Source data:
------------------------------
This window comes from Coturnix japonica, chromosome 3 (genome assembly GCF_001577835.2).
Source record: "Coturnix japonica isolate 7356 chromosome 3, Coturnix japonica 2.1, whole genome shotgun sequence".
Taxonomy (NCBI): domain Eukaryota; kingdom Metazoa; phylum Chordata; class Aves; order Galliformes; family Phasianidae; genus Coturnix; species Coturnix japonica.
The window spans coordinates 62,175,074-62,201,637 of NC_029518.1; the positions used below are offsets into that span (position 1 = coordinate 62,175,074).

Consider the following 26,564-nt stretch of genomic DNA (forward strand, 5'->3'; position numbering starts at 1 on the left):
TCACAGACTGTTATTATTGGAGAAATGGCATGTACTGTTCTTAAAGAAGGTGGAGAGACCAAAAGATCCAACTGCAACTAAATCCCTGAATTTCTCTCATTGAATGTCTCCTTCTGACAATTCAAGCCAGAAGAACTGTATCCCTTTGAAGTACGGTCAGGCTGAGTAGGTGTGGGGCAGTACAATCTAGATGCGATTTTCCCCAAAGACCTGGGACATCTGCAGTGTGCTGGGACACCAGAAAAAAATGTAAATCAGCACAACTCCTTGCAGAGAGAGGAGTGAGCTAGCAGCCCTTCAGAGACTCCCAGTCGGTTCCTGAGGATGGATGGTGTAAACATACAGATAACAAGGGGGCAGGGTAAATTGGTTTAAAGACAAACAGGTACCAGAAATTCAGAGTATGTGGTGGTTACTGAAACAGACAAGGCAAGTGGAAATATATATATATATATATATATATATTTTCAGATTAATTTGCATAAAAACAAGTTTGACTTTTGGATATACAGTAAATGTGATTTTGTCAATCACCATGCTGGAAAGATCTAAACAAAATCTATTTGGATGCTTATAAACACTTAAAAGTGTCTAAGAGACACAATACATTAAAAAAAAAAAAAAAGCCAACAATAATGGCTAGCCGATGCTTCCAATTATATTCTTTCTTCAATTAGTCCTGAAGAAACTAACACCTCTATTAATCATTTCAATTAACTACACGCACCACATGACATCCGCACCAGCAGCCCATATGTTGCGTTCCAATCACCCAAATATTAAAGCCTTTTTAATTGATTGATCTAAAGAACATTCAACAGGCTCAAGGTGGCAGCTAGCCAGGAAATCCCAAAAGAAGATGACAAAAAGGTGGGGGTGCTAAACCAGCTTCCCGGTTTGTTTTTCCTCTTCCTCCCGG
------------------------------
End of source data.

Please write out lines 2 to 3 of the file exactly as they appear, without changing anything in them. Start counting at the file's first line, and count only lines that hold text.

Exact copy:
Source record: "Coturnix japonica isolate 7356 chromosome 3, Coturnix japonica 2.1, whole genome shotgun sequence".
Taxonomy (NCBI): domain Eukaryota; kingdom Metazoa; phylum Chordata; class Aves; order Galliformes; family Phasianidae; genus Coturnix; species Coturnix japonica.